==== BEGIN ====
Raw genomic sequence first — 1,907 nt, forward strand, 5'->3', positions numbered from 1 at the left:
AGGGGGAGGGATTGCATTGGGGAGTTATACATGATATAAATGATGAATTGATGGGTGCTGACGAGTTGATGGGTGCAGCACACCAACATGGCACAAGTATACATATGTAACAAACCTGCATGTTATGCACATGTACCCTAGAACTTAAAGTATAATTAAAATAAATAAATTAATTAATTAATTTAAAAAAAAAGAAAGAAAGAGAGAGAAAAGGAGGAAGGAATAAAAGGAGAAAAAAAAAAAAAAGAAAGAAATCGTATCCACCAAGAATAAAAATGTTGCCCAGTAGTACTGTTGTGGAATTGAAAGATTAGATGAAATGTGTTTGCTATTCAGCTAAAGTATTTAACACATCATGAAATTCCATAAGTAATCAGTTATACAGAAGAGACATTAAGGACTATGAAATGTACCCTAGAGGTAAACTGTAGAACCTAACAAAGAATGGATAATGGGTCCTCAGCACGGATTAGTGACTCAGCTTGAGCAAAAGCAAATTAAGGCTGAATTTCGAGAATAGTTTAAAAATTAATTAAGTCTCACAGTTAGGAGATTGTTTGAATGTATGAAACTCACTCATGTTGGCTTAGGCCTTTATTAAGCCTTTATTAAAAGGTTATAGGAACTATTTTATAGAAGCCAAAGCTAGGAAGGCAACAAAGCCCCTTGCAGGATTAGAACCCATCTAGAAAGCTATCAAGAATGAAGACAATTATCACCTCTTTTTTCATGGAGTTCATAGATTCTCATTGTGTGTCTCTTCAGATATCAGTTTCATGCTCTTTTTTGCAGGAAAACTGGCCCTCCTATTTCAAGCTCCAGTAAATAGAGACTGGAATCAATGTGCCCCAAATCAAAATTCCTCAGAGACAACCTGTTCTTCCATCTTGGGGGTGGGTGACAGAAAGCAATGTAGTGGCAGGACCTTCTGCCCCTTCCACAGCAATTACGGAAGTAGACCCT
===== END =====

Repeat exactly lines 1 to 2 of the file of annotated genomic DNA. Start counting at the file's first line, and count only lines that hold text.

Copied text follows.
Raw genomic sequence first — 1,907 nt, forward strand, 5'->3', positions numbered from 1 at the left:
AGGGGGAGGGATTGCATTGGGGAGTTATACATGATATAAATGATGAATTGATGGGTGCTGACGAGTTGATGGGTGCAGCACACCAACATGGCACAAGTATACATATGTAACAAACCTGCATGTTATGCACATGTACCCTAGAACTTAAAGTATAATTAAAATAAATAAATTAATTAATTAATTTAAAAAAAAAGAAAGAAAGAGAGAGAAAAGGAGGAAGGAATAAAAGGAGAAAAAAAAAAAAAAGAAAGAAATCGTATCCACCAAGAATAAAAATGTTGCCCAGTAGTACTGTTGTGGAATTGAAAGATTAGATGAAATGTGTTTGCTATTCAGCTAAAGTATTTAACACATCATGAAATTCCATAAGTAATCAGTTATACAGAAGAGACATTAAGGACTATGAAATGTACCCTAGAGGTAAACTGTAGAACCTAACAAAGAATGGATAATGGGTCCTCAGCACGGATTAGTGACTCAGCTTGAGCAAAAGCAAATTAAGGCTGAATTTCGAGAATAGTTTAAAAATTAATTAAGTCTCACAGTTAGGAGATTGTTTGAATGTATGAAACTCACTCATGTTGGCTTAGGCCTTTATTAAGCCTTTATTAAAAGGTTATAGGAACTATTTTATAGAAGCCAAAGCTAGGAAGGCAACAAAGCCCCTTGCAGGATTAGAACCCATCTAGAAAGCTATCAAGAATGAAGACAATTATCACCTCTTTTTTCATGGAGTTCATAGATTCTCATTGTGTGTCTCTTCAGATATCAGTTTCATGCTCTTTTTTGCAGGAAAACTGGCCCTCCTATTTCAAGCTCCAGTAAATAGAGACTGGAATCAATGTGCCCCAAATCAAAATTCCTCAGAGACAACCTGTTCTTCCATCTTGGGGGTGGGTGACAGAAAGCAATGTAGTGGCAGGACCTTCTGCCCCTTCCACAGCAATTACGGAAGTAGACCCT